2.4 Distributed Cache System
Distributed cache system can span many nodes, creating a shared cache layer that can store vastly larger volumes of hot data. In addition, it handles data management tasks like tiering and eviction automatically.
However, in legacy distributed caching solutions, there are still some limitations around master availability. The large number of small files also creates bottlenecks. Ongoing challenges remain around scalability, reliability, and meeting expanding data demands.
3. A New Design: Alluxio DORA Architecture
To overcome limitations around scalability, reliability, and performance in existing distributed caching solutions, a new design, Alluxio DORA (Decentralized Object Repository Architecture), is proposed, leveraging consistent hashing and soft affinity scheduling.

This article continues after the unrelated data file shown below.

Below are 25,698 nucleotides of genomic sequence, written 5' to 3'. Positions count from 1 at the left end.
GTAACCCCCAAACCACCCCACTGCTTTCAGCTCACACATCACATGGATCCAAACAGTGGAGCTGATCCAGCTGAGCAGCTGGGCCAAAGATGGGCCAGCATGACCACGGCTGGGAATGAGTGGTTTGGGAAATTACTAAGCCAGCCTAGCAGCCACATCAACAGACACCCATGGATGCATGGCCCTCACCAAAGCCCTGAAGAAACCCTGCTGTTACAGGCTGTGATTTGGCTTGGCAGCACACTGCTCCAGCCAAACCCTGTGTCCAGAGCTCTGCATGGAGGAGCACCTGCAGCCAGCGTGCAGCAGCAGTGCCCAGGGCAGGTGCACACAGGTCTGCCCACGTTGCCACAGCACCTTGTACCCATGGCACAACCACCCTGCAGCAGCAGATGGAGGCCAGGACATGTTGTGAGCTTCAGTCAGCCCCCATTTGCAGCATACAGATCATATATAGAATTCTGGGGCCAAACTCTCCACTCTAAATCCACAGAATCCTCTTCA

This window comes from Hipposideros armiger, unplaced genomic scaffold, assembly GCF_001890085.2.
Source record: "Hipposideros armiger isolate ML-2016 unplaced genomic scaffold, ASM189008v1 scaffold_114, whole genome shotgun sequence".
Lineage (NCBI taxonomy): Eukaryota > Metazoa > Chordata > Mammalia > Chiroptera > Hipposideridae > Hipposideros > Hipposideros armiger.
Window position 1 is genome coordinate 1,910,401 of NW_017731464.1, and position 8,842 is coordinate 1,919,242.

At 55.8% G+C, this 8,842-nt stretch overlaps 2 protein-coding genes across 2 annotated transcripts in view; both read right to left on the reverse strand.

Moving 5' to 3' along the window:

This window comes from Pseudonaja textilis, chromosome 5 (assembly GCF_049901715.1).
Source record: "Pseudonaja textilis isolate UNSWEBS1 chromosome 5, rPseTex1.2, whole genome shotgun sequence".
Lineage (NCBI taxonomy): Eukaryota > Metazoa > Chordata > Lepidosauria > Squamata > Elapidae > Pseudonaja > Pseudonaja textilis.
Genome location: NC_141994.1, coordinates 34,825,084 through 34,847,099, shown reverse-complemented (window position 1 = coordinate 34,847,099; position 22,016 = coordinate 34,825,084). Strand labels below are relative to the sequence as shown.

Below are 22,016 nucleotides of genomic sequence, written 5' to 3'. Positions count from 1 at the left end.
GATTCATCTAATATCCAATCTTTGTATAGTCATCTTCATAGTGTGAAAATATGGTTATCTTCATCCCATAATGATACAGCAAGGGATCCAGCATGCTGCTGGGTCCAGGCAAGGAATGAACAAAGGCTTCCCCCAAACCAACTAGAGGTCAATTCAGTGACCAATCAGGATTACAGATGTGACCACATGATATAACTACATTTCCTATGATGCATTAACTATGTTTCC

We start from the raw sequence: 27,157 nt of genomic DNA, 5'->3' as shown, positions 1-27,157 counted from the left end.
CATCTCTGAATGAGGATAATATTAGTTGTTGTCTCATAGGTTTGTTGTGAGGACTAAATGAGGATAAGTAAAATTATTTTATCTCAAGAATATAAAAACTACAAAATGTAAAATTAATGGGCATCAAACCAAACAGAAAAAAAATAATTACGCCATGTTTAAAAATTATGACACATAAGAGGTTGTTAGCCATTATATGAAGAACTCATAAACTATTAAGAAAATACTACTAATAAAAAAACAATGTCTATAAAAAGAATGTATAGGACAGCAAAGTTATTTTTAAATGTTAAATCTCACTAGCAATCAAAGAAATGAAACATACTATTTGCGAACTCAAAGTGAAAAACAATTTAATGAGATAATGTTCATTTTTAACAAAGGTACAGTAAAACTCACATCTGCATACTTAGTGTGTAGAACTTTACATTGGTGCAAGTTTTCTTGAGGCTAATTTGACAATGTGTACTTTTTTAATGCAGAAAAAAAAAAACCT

3.1 Consistent Hashing for Caching
The core idea is to use consistent hashing to determine data and metadata caching locations across worker nodes. This allows both cache data and cache lookups to be distributed across workers rather than centralized on single masters.
The benefits of this approach include:
- Worker nodes have abundant local storage space for caching
- No single point of failure risk
- No performance bottlenecks on master nodes
In addition, the consistent hashing algorithm handles rebalancing and redistribution automatically when nodes are added or removed.
3.2 Soft Affinity Caching Solution
Building on a consistent hashing foundation, a soft affinity caching algorithm is used to optimize data locality further. The steps of the algorithm are:
- Step 1: Configure the desired number of cache replicas for each data object
- Step 2: Use consistent hashing to determine the first-choice target node for placing each cache replica